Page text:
Orangutans Are Dying as Indonesia Burns

Thousands of forest fires set by palm oil companies across Sumatra and Borneo threaten not just endangered apes but the global climate.
Orangutans in the haze shrouding the Borneo Orangutan Survival Foundation camp on Oct. 5. (Photo: Antara Foto/Reuters)
Oct 22, 2015· 3 MIN READ
John R. Platt covers the environment, wildlife, and technology and for TakePart, Scientific American, Audubon, and other publications.

Indonesia is on fire.

Right now, tens of thousands of small forest fires are burning across the islands of Sumatra and Borneo, the only habitats for orangutans and other rare species. Many of the fires appear to have been intentionally set by palm oil companies, which employ slash-and-burn agriculture to clear land of native trees to plant their cash crop, which is used as an ingredient in everything from food to cosmetics.

Richard Zimmerman, executive director of Orangutan Outreach, calls the conflagrations a disaster for endangered orangutans. Some of the fires are burning in important orangutan habitats, including Borneo’s Sabangau National Park, thought to hold the largest wild population of orangutans. “This is catastrophic,” Zimmerman said. He said he’s worried about how many wild orangutans have died from the flames and resulting smoke.

“The problem with fire and smoke is absolutely dire,” said Lis Key, communications manager for International Animal Rescue, which runs a rehabilitation center for more than 125 injured and orphaned orangutans in Ketapang, Borneo.

“Wild orangutans and orangutans in centers like ours are badly affected by the smoke,” she said. “Some suffer upper respiratory tract infections, which can even prove fatal. Some of the babies we’ve taken in recently have been suffering not only from dehydration and malnourishment through lack of food but also breathing problems from the polluted air.”

(A visit to the Ketapang orangutan sanctuary and attempts to track the scope of illegal palm oil deforestation can be seen in this week’s episode of The Operatives, which airs on Sunday, Oct. 25, at 10 p.m. ET/PT on Pivot, the television network owned by Participant Media, TakePart’s parent company. Join the Operatives on their missions and take action to protect all wildlife by clicking here.)

No matter where the fires are, they have raged out of control owing to an abnormally dry and windy season caused by El Niño weather patterns. Zimmerman said the situation is similar to that in drought-plagued California, where forest fires have grown in frequency and intensity over the past few years.

Indonesia’s fires are much worse than California’s, however. Not only are they deliberately set, but many of them occur in carbon-rich peat forests. These forests—which would normally be wet and hard to burn at this time of year—grow out of several meters’ worth of damp, rich organic matter instead of soil. Zimmerman said the peat forests are so dry this year that “one match or a cigarette would let it all go up in flames.”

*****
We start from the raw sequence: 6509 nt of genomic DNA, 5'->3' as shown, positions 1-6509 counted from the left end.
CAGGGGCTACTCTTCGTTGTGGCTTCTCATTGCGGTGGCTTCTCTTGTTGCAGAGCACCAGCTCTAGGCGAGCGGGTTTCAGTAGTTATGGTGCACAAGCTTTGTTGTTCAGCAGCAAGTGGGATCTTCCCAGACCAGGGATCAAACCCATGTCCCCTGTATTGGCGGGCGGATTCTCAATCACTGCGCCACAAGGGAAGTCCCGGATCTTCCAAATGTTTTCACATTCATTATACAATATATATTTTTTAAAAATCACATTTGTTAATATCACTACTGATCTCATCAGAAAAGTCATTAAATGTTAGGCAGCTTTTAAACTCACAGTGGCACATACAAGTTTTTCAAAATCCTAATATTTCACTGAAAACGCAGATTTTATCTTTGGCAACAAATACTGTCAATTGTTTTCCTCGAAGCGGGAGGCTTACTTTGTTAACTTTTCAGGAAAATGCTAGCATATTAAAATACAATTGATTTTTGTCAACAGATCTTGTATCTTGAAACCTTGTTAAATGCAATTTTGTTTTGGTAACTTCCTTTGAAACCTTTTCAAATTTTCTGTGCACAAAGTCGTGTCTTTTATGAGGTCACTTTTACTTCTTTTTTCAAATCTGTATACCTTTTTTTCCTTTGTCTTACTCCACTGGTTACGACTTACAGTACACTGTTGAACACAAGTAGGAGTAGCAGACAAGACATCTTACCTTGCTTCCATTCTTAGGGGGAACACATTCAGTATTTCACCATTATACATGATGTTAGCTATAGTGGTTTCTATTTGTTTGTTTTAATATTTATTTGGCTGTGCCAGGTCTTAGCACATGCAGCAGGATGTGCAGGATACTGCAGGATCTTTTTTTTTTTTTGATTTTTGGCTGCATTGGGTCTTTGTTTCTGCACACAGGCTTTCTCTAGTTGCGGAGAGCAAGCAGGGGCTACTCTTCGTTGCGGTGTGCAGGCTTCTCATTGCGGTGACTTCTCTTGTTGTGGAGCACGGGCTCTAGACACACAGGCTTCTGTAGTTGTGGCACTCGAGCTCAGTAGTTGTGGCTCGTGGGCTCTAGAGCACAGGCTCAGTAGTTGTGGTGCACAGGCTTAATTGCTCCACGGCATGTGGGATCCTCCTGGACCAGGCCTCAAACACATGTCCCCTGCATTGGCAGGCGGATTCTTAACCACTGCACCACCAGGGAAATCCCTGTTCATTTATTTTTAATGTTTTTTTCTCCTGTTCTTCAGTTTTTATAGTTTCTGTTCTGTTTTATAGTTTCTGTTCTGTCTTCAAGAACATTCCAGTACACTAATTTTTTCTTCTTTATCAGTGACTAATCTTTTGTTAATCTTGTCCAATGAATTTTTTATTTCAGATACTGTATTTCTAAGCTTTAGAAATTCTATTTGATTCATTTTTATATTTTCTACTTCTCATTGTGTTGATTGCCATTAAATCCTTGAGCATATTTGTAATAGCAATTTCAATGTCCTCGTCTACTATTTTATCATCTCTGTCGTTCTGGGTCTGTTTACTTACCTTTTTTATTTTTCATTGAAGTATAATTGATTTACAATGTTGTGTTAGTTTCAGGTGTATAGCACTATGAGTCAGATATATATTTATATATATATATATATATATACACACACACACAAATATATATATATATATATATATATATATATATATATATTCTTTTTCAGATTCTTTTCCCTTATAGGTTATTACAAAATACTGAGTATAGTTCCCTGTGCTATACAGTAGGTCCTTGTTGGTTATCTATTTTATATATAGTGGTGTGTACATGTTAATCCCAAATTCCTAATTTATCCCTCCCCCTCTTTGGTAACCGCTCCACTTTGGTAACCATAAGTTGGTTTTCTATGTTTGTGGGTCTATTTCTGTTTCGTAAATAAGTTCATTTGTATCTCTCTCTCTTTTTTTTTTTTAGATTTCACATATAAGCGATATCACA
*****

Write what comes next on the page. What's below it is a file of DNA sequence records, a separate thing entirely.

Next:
Not only does this release more carbon than normal forest fires, but it makes fires harder to control. “Even if things look fine, there are actually fires burning 20 feet below the ground,” Zimmerman said. “You have these teams of people doing their best to extinguish small fires or hot spots, but the fire can come back up 100 meters behind them. It’s a constant vigil.”

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Orangutans have more to fear than just the fire. The flames and smoke are pushing them out of their already reduced habitats and closer to human villages, where the adults are killed and the young apes are sold into the pet trade. In the past week, International Animal Rescue saved one such young orangutan, Gito, who had been kept in a cardboard box and left in the sun to die.

Two more young orangutans were repatriated to Indonesia this week after they were rescued from smugglers at the airport in Kuala Lumpur, Malaysia. A report last year from the Great Apes Survival Partnership found that many illegally obtained orangutans and other apes are being sold to China for display in zoos and other entertainment facilities.

Although most adult orangutans that escape the fires are killed by poachers, a few are luckier. Key reported that her group recently relocated 10 wild orangutans that had been found “stranded close to palm oil concessions or in areas of forest that have been destroyed by fire.”

The fires threaten more than just Indonesia’s wildlife: They have also created a cloud of smoke and haze big enough to be seen from space and are releasing an estimated 15 to 20 million tons of carbon dioxide per day—more than the emissions from the entire U.S. economy. “This isn’t just one little fire in one little area,” Zimmerman said. “It’s the whole earth.”

And there’s no end in sight. Malaysia’s environment minister this week warned that the Indonesian fires are so bad that human efforts can’t control them until the rainy season begins in mid-November, if then.

Still, Zimmerman said his group is collecting funds to help support villagers, firefighters, and local conservation organizations. After that, it will start surveys to see how many orangutans have been lost. “When these fires finally end, that’s when we’ll see the bodies,” he said.